The Achilles was the second vessel loaned to New Zealand, commissioned as HMNZS Achilles in September 1941. She had earlier participated in the Battle of the River Plate. Achilles was sold to India in 1948, and was known as HMIS Delhi for a few years, then served as INS Delhi, until 1978.

The Ajax participated in the Battle of the River Plate. The town of Ajax, Ontario was named after the ship, with street names in the town named after members of the crew. Ajax also participated in the Battle of Cape Matapan. Ajax also took part in shelling the mainland of Normandy during the beach landings.

Manned by New Zealand crew, although not part of the Royal New Zealand Navy. Neptune was sunk by an Italian mine off the coast of Tripoli.

Orion participated in the evacuation of Crete in 1941 and was heavily damaged.

Modified Leander group

The last three ships of the class, referred to as the "Modified Leander", "Amphion", or "Perth" class, had machinery and propulsion equipment organised in two self-contained units (separated fore and aft), allowing the ship to continue operating if one set was damaged.[1] The two exhaust funnels, one for each machinery space, gave the modified ships a different profile from the early Leanders, which had a single funnel.[1] To cover the separate machinery spaces, the side armour was extended from 84 to 141 feet (26 to 43 m), negating the weight reduction created by the separation.[2] During design, it was planned to modify the forward-most and aft-most 6-inch turrets to be fitted with three guns instead of two, but the plan was cancelled when it was determined that the required alterations would cause several negative side effects, including reducing the ship's top speed and causing problems with effective fire control.[3] All three ships were transferred to the RAN (two after a few years of British service), and operated during World War II.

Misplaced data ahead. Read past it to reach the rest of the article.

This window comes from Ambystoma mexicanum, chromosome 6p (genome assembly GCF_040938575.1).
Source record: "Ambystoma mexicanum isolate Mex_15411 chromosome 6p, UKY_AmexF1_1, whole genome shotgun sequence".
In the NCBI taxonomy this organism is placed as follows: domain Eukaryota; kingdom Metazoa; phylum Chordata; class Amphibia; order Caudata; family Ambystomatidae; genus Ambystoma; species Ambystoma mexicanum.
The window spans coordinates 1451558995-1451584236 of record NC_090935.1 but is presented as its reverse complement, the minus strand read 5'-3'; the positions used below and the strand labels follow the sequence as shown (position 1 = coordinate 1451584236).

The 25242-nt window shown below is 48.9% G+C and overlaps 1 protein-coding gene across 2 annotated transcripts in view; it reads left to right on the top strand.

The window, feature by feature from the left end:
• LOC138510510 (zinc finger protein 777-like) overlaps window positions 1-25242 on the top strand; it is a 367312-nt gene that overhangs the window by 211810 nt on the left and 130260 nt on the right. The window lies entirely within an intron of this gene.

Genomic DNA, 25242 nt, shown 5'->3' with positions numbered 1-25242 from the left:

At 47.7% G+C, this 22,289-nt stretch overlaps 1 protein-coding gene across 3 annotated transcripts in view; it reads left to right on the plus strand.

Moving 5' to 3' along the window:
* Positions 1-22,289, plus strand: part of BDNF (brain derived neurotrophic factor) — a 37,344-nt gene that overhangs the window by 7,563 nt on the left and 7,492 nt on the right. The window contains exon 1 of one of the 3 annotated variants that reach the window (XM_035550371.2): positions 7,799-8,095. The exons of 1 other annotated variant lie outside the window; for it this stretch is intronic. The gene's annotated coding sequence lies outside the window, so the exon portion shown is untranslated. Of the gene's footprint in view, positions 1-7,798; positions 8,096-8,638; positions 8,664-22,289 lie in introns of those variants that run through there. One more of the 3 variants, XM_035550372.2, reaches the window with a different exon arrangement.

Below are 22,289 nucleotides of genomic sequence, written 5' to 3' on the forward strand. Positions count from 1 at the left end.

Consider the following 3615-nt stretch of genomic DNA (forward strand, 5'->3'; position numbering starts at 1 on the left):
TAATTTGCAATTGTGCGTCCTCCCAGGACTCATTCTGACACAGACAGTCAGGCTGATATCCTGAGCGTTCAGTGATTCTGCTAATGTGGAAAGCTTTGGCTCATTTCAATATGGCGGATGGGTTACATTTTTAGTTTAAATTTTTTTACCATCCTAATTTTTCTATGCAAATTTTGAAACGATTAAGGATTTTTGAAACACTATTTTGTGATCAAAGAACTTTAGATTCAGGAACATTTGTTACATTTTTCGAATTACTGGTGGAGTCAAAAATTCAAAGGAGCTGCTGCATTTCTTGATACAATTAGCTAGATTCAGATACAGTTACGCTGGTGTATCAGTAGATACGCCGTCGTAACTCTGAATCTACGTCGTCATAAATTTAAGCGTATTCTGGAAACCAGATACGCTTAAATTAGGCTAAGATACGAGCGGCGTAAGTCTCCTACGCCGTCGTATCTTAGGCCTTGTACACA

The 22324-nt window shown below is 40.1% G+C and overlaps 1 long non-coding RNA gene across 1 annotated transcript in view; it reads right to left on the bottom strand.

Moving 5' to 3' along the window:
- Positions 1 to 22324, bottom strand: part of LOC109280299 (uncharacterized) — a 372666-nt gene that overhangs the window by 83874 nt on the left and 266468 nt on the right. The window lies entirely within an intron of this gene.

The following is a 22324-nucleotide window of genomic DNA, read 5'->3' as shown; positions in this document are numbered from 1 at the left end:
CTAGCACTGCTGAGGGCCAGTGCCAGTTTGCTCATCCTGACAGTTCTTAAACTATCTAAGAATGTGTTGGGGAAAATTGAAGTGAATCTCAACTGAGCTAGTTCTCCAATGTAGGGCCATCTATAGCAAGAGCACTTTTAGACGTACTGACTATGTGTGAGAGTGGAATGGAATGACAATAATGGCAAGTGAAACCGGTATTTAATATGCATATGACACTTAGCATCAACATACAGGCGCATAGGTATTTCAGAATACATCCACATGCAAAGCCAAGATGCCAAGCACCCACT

HMAS Perth (ex-HMS Amphion)
Completed 1936 and transferred to the RAN in 1939. She operated with British ships in the Battle of the Mediterranean, participating in the Battle of Cape Matapan in March 1941. Lost in the Battle of Sunda Strait in early 1942.
HMAS Hobart (ex-HMS Apollo)
Completed 1936 and transferred to the RAN in 1938, she took part in the East African Campaign, the Battle of the Coral Sea and provided fire support at Guadalcanal. After being badly damaged by a torpedo strike in 1943, she returned to action in the Philippines landings (1944), followed by the Borneo and Aitape-Wewak campaigns. She was put into reserve after the war and was not decommissioned until 1962.
HMAS Sydney (ex-HMS Phaeton)
Sydney was acquired by the RAN prior to her launching, and was commissioned in 1935. Also involved in the Mediterranean campaign. Sydney sank the Italian cruiser Bartolomeo Colleoni at the Battle of Cape Spada in 1940. Later that year, Sydney took part in the Battle of Cape Matapan and Battle of Calabria, sinking two Italian destroyers, the Espero and Zeffiro. In 1941, off Western Australia, Sydney encountered the German auxiliary cruiser Kormoran; the two ships destroyed each other and Sydney was lost with all hands; the wrecks of both ships were located in 2008.

See also

References

  1. ^ a b Frame, HMAS Sydney, p. 15
  2. ^ Frame, HMAS Sydney, pp. 15–16
  3. ^ Frame, HMAS Sydney, p. 16

Advertisements






Got something to say? Make a comment.
Your name
Your email address
Message